Vancouver City Council approves 33-year tree canopy plan as a resolution



(The Center Square) – The Vancouver City Council has unanimously approved the Vancouver Urban Forestry Management Plan resolution that seeks to reach a 28% tree canopy goal by 2047.

Vancouver’s current 21% tree coverage provides more than $40 million in ecological benefits to the city, according to the plan, which was created in part by software company PlanIT GEO. However, in order to reach the 28% tree canopy goal, it would cost the city tens of millions of dollars, as previously reported by The Center Square.

The draft plan estimates in one scenario that the city would spend approximately $25 million over 25 years in order to plant 100% of the 124,900 trees needed to reach 28% tree canopy cover by 2047.

If 100% of the trees were planted through city contracts, the cost would amount to $56.2 million through 2047.

The resolution states that the adoption of the plan has no direct impact on the city budget, but implementation of individual action items will require some expenditure of funds and staff time. Action items can be implemented as departmental budgets, staffing levels and work plans allow.

None of the city councilmembers voiced any concerns on the potential costs of the Urban Forestry Management Plan during Monday’s city council meeting, but some other aspects of the plan were questioned.

Vancouver Mayor Pro Tem Ty Stober raised concerns about the city experiencing a loss of trees on private property, the quality of trees that would be planted and street tree trimming.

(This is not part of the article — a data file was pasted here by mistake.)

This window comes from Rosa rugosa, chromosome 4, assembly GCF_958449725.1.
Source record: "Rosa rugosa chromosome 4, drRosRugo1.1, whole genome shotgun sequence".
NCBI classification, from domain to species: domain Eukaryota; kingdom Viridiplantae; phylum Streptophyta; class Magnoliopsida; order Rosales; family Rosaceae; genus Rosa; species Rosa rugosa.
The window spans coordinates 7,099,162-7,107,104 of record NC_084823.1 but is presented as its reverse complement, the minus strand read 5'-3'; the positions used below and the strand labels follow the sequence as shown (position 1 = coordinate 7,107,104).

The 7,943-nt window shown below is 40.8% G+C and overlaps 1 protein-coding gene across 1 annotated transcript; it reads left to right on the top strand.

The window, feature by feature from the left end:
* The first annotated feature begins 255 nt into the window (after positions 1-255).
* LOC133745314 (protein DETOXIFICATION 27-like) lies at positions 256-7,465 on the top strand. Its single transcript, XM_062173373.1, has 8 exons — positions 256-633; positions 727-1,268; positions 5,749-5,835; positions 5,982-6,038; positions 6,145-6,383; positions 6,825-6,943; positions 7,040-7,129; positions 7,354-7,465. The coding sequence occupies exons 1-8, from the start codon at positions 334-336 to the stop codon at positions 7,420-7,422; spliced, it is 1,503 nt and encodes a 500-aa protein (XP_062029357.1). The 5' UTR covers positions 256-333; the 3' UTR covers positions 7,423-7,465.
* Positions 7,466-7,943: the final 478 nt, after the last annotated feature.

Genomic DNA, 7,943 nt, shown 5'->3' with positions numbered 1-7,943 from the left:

“It seems to me that we have a conflict between the health of our tree canopy and the health of our power grid,” Stober said in the Vancouver City Council meeting on Oct. 23.

Ray said the city’s urban forestry team has conducted meetings with Clark County Public Utilities to ensure it is following national standards and address any conflicts the department may have. He added that the public utilities department is required to have 10 feet of clearance around their lines, so when trees interfere, they get removed or replaced.

The plan also includes a city pruning program that includes hiring six new full-time positions at an annual cost of $553,811; four arborists and two crew supervisors. The total cost for a new public tree maintenance team is estimated at $900,621 for the hiring of new positions, as well as the purchases of gear and equipment.

The city’s Urban Forestry Management Plan was originally drafted as an ordinance but was changed to a resolution because it did not change any ordinances or law. Therefore, there was no public hearing on the plan.

However, the city conducted separate surveys with external stakeholder and city staff members in the first two months of 2023, in which 74 survey responses were received. Results identified similar goals, including increasing funding to increase canopy cover and increasing tree preservation and planting efforts that are aligned with goals for tree canopy equity, according to the draft plan.

Now that the Urban Forestry Management Plan resolution has been approved, city staff will update the draft and post the final plan in the near future, according to Vancouver Communications Director Laura Shepard.



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